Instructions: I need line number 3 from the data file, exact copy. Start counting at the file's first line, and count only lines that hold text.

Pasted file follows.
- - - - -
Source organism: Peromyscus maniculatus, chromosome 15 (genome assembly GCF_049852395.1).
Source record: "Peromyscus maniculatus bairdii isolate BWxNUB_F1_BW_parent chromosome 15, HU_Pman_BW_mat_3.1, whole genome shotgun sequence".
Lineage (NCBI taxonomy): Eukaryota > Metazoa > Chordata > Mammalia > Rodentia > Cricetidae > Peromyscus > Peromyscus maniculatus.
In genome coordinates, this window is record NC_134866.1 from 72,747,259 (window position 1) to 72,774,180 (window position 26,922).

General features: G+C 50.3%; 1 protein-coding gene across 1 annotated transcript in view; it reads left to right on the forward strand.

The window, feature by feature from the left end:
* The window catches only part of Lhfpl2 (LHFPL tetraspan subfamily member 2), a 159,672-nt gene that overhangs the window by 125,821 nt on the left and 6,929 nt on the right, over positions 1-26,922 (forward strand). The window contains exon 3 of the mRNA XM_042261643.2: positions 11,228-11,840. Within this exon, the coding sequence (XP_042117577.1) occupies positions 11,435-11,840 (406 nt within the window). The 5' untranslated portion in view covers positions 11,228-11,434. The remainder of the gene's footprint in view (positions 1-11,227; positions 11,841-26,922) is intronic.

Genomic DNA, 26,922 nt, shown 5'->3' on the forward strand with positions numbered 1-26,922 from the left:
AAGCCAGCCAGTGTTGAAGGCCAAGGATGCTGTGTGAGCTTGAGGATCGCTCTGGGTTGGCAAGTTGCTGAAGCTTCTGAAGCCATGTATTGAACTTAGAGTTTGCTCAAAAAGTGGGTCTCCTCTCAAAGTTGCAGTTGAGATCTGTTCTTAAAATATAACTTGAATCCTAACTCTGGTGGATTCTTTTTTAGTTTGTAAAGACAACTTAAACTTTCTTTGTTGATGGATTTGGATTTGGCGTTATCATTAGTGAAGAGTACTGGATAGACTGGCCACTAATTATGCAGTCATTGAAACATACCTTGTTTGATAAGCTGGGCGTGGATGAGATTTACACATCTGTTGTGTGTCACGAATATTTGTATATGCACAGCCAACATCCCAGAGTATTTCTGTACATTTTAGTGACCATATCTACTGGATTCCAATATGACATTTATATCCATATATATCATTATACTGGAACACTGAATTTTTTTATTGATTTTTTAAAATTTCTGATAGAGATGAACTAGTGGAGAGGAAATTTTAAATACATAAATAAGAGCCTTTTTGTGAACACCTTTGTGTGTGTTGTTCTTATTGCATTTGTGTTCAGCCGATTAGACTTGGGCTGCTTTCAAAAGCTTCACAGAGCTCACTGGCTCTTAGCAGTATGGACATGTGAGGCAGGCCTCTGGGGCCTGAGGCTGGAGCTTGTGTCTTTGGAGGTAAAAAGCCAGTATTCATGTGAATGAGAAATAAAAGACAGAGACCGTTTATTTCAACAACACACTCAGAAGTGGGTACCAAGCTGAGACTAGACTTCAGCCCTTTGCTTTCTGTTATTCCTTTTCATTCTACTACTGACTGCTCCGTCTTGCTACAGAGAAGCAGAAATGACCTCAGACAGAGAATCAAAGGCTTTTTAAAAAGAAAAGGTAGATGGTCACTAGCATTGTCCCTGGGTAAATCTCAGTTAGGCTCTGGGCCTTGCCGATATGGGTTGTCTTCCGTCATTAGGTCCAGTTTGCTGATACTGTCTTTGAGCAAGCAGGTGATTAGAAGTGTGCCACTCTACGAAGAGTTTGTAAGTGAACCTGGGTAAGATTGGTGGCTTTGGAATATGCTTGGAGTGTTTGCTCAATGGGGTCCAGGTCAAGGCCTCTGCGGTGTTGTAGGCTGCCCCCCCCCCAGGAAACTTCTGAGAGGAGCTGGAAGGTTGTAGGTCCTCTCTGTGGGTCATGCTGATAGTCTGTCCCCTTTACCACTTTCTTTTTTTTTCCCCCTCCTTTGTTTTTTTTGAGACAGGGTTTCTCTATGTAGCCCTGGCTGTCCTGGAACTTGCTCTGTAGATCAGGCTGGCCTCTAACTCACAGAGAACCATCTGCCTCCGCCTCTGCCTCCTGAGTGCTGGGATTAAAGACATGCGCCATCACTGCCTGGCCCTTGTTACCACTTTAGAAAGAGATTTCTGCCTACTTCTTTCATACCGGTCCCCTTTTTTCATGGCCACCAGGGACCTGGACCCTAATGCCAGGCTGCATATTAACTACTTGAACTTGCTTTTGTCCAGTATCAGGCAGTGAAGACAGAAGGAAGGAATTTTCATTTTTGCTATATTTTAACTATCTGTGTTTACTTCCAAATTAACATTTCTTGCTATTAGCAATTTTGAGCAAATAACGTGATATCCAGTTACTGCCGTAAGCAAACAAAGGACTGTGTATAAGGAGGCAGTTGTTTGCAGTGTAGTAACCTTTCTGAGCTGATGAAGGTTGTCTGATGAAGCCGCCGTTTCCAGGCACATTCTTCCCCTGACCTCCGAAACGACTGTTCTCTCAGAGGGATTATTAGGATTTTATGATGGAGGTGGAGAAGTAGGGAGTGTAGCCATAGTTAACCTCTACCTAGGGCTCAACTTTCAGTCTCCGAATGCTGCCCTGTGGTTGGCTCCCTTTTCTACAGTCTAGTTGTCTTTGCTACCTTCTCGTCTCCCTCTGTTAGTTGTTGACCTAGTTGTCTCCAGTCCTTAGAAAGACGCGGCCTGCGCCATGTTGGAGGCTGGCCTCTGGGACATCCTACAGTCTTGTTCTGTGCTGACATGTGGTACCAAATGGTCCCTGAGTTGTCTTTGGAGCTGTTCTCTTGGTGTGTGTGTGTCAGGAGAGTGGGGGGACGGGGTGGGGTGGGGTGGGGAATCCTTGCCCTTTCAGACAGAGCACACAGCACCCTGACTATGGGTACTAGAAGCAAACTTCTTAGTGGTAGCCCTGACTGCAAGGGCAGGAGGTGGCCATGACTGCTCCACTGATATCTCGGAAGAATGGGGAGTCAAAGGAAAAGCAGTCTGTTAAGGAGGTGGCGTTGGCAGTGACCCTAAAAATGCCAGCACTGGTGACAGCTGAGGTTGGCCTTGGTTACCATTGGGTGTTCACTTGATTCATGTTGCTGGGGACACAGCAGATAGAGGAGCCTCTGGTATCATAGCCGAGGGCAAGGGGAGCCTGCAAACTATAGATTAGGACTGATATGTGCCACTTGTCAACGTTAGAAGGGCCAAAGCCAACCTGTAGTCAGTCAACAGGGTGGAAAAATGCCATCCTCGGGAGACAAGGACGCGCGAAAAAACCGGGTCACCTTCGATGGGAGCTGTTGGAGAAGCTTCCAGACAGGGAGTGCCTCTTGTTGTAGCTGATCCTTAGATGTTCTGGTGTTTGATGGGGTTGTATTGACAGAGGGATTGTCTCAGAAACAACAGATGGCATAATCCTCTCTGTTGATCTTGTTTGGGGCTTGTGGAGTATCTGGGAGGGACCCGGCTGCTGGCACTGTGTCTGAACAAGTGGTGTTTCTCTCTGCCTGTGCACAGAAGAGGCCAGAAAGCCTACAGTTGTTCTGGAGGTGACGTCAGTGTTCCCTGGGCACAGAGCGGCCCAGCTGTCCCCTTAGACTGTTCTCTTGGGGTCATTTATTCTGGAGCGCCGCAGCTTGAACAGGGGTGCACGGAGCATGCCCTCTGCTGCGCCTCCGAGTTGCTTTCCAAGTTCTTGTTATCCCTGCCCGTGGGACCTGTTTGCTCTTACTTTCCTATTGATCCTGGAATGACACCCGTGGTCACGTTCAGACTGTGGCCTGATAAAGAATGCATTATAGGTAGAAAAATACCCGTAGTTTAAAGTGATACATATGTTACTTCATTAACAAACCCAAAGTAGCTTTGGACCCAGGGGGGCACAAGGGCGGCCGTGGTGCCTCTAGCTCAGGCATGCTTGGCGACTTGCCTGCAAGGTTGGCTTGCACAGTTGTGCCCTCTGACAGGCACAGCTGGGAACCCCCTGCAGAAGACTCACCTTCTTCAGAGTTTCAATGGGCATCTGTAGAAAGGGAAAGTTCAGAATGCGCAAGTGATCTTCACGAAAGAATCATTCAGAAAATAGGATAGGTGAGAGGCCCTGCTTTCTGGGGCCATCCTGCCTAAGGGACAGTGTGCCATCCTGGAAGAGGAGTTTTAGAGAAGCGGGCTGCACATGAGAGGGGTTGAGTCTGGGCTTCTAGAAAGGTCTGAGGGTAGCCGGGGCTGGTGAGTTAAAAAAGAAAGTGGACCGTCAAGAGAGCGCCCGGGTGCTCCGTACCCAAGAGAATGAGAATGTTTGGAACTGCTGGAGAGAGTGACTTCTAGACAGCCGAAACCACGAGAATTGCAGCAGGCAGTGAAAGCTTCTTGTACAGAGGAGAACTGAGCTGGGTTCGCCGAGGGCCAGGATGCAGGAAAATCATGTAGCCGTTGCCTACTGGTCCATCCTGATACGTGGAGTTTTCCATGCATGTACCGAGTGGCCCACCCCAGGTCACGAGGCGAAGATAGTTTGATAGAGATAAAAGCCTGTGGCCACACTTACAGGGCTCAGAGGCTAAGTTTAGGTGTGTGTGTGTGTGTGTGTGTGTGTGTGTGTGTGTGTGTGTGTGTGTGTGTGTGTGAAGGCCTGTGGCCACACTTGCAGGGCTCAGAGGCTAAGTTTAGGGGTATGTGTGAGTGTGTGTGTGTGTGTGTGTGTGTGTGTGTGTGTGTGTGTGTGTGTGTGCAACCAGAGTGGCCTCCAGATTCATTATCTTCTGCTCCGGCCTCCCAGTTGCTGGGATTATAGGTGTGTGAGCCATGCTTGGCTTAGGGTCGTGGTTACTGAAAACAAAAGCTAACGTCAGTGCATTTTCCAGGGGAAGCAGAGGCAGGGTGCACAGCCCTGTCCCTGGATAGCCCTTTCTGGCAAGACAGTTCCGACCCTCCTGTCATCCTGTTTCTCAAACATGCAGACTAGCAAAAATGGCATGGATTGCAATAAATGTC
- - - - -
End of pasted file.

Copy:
Lineage (NCBI taxonomy): Eukaryota > Metazoa > Chordata > Mammalia > Rodentia > Cricetidae > Peromyscus > Peromyscus maniculatus.